Family mediation is a collaborative process that allows the parties to resolve their disputes without the intervention of a judge. The mediation is conducted in a neutral, third party setting. The mediator assists the parties in identifying their issues, finding workable solutions and helps the parties reach an agreement that is mutually acceptable. Mediation can be completed in one session or in a series of sessions over a period of time selected by the participants. Prior to any joint meetings, the mediator will meet with each participant individually to gather information and help set expectations.
Mediation is a voluntary, consensual process and both parties must agree to participate. It is important for both parties to bring the information that they believe is relevant to their dispute, as well as all of the documentation that they wish to be reviewed or discussed during the mediation session. It is helpful to prepare ahead of time for the mediation, by writing down the topics that you want to discuss or by preparing questions that you have. This will help to ensure that the session is productive and efficient.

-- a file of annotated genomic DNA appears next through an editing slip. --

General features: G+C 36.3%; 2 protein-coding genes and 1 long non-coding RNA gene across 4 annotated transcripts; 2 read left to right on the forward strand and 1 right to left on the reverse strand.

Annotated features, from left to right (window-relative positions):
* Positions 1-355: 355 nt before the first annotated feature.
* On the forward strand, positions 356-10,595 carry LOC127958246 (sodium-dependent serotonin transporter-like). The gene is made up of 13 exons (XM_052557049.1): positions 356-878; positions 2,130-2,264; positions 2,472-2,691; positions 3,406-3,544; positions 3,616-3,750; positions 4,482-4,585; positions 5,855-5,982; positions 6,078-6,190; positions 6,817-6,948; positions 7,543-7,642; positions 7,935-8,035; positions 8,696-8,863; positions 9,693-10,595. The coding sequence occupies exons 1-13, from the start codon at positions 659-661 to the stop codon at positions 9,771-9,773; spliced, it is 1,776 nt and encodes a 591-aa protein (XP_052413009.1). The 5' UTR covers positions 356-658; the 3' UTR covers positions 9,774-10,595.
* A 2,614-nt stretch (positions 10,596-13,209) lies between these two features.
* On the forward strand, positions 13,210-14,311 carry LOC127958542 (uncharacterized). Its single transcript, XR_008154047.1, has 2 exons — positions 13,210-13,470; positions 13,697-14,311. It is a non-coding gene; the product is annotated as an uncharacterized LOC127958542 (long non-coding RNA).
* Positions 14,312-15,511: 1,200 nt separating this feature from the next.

It is also important to remember that mediation can be emotionally charged, and that the goal of the mediation is to find workable solutions for the entire family. There may be times that discussions become heated, however, the mediator is trained to assist the parties in navigating the discussion, and helping both sides understand each other’s perspectives.